Received date: : July 01, 2022, Manuscript No. IPMCR-22-14517; Editor assigned date: : July 15, 2022, PreQC No. IPMCR-22-14517(PQ); Reviewed date:July 21, 2022, QC No IPMCR-22-14517; Revised date:: : July 29, 2022, Manuscript No. IPMCR-22-14517 (R); Published date:Aug 03, 2022, DOI: 10.36648/2471-299X.8.8.1
Citation: Roux J (2022) Pain Management in the Setting of Acute and Subacute Orthopedic Trauma. Med Clin Rev Vol. 8 Iss No.8:001.
Pain management in the setting of acute and sub-acute orthopedic trauma can be challenging. Due to the recent focus on the rising opioid epidemic, as well as the adverse side of effects of opioid pain medication, multimodal pain control has become the standard of care for management of orthopedic trauma, particularly during operative fixation. The purpose of this paper is to report on the use of regional anesthesia for surgical intervention of extremity fractures in patients who present following traumatic injury as part of a multimodal pain management protocol. Types of, indications for and outcomes of both upper and lower extremity peripheral nerve blocks will be reviewed. The management of pain in the setting of acute orthopedic trauma can be challenging. With a primary focus on the acute resuscitation, assessment, and treatment of life-threatening injuries, the provision of analgesia can often be delayed. Situational factors including confusion or dementia in the elderly, head injury and or hypotension in the high energy patient, patient refusal, and provider-patient communication issues have also been shown to limit the delivery of timely and adequate analgesia Although intravenous opioid therapy is the most common modality of analgesia in the acute trauma setting given ease of administration, fast onset, and excellent analgesia, opioid analgesia places the patient at risk for significant adverse effects including respiratory depression, vasodilation and hypotension, delirium, nausea or vomiting, and the inability to take oral medication.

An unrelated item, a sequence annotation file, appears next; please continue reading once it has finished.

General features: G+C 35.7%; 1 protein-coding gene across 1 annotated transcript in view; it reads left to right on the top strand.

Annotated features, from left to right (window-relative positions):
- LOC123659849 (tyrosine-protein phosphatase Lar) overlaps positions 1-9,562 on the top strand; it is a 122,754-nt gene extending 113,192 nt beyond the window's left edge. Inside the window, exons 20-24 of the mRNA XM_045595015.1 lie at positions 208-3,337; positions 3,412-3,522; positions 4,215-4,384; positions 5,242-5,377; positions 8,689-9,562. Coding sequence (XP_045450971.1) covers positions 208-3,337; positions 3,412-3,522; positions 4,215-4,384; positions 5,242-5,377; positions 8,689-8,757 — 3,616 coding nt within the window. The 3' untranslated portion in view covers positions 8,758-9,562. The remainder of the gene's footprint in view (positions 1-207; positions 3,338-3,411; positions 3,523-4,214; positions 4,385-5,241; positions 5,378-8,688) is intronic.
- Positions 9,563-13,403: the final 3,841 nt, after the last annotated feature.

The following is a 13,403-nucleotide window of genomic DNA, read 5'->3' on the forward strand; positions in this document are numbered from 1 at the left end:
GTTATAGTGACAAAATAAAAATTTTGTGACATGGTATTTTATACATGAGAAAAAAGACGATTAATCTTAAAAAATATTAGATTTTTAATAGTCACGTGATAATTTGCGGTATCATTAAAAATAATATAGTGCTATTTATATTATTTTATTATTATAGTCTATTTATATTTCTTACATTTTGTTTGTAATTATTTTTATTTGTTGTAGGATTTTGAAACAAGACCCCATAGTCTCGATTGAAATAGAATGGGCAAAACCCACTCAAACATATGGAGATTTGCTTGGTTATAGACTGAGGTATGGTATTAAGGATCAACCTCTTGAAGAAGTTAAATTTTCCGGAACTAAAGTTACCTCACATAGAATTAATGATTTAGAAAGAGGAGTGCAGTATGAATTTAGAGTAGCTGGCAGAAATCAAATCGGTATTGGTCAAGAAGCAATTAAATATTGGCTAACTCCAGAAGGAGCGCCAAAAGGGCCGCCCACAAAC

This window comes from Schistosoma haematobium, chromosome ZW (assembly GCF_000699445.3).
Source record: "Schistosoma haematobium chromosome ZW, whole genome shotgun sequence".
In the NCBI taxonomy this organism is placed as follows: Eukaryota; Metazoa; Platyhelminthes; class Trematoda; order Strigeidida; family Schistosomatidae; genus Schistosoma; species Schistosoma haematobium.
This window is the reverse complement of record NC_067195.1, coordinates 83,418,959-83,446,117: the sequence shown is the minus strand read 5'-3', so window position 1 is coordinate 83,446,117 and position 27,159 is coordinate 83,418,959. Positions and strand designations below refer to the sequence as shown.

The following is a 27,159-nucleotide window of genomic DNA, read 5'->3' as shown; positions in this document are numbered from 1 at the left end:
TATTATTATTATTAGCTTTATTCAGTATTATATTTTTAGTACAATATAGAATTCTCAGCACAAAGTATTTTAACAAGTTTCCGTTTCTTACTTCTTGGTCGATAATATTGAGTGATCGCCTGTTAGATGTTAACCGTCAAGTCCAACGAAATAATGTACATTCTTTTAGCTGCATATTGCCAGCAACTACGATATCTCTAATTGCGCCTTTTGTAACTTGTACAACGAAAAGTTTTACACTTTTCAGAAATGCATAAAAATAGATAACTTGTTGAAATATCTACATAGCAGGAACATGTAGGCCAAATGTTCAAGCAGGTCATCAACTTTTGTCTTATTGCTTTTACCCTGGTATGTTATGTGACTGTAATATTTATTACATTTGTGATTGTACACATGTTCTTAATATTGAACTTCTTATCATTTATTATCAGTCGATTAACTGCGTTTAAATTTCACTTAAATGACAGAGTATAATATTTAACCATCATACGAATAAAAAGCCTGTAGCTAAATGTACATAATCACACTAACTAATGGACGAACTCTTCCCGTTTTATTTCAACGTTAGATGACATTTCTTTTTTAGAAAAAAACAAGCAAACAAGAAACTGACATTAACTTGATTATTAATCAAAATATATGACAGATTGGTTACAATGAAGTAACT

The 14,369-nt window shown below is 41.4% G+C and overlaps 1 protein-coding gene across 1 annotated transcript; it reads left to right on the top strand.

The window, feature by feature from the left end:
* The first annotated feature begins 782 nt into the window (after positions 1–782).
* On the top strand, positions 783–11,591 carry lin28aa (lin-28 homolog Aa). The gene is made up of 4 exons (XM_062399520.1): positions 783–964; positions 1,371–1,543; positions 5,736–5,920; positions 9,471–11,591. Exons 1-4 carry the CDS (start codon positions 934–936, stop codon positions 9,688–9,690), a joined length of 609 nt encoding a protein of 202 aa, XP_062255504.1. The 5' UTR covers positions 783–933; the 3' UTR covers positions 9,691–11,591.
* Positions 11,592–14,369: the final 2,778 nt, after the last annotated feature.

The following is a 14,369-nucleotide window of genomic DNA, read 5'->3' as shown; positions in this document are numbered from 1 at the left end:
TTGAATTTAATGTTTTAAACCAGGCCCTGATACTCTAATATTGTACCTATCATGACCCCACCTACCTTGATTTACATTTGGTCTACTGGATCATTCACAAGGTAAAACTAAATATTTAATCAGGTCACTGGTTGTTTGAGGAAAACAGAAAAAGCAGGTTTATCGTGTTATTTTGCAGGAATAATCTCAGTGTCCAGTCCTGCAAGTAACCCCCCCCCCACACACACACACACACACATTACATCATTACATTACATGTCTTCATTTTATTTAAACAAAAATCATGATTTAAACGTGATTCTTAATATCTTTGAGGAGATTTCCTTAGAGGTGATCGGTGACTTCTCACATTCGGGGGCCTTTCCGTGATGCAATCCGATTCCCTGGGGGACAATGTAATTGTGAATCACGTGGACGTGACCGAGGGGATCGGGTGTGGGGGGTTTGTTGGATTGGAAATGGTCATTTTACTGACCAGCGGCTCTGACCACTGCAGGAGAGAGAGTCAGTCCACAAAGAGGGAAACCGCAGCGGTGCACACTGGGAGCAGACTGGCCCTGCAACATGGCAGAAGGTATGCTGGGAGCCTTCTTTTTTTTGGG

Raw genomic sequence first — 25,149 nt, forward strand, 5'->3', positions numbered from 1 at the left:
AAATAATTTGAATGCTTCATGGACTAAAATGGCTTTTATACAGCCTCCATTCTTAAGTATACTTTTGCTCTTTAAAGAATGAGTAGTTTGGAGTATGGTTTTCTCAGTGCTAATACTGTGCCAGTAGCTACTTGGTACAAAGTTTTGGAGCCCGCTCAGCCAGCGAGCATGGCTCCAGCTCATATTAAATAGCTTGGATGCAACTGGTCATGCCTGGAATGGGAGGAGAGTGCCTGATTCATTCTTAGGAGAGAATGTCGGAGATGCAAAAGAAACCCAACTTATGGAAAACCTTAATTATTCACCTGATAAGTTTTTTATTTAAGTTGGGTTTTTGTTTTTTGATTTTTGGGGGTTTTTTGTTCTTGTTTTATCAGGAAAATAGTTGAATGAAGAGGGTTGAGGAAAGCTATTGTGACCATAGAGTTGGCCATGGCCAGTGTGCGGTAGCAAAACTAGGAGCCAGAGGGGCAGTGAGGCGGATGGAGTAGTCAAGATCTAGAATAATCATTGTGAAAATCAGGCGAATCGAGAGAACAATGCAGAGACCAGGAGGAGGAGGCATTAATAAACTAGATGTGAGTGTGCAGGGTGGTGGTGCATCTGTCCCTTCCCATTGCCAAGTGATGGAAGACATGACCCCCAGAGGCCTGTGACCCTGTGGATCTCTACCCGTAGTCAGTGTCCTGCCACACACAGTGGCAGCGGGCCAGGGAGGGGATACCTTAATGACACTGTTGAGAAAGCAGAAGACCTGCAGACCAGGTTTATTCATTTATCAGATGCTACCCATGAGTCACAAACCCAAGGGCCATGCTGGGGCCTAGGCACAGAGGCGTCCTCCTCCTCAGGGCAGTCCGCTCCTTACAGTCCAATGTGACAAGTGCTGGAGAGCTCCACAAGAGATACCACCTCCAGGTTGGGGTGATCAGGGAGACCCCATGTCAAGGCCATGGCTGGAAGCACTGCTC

The resultant pain in acute orthopedic trauma often requires significant amounts of opioids to provide adequate pain relief. Given the recent focus on the rising opioid epidemic, a multimodal analgesic approach is now often the standard of care to both decrease opioid requirements and opioid-related adverse effects as well as to better address patient and trauma-specific factors for which opioids may poorly or adversely treat. Even with the addition of multimodal agents, there is still widespread under treatment of pain in orthopedic trauma patients. In a study of patients presenting to the emergency department with predominantly extremity injuries, 91% had pain on admission and 86% still had pain upon discharge with pain increasing in 17% of patients at the time of discharge. Such data speaks to the need for improved pain management and introduces a role for regional anesthesia techniques to improve pain relief in the acute orthopedic trauma setting. The purpose of this paper is to report on the use of regional anesthesia for surgical intervention of extremity fractures in patients who present following traumatic injury as part of a multimodal pain management protocol or injuries of the shoulder, proximal humerus, and distal clavicle, the interscalene block targeting the roots as well as the suprascapular and supraclavicular nerves has been shown to be effective in providing prolonged pain relief, reducing length of stay in the emergency department and one-to-one monitoring requirements.
8 Possible side effects of the interscalene block include phrenic nerve blockade, sympathetic chain blockade, and recurrent laryngeal nerve blockade. A rare complication of the interscalene block is spinal cord root injury. For clavicle fractures, interscalene brachial plexus blocks should be supplemented with modified superficial cervical plexus block in order to provide adequate regional anesthesia coverage of the surgical field and obviate the need for general anesthesia. A study of 110 patients randomized to combined interscalene brachial plexus block and modified superficial cervical plexus block without general anesthesia versus general anesthesia with interscalene brachial plexus block demonstrated higher intra-operative fentanyl requirements in the general group with no intra-operative conversions of the combined blocks to general Furthermore, total anesthesia time and overall case time were significantly longer in the general anesthesia group. Interscalene blocks have also demonstrated good clinical efficacy for use in proximal humerus fractures.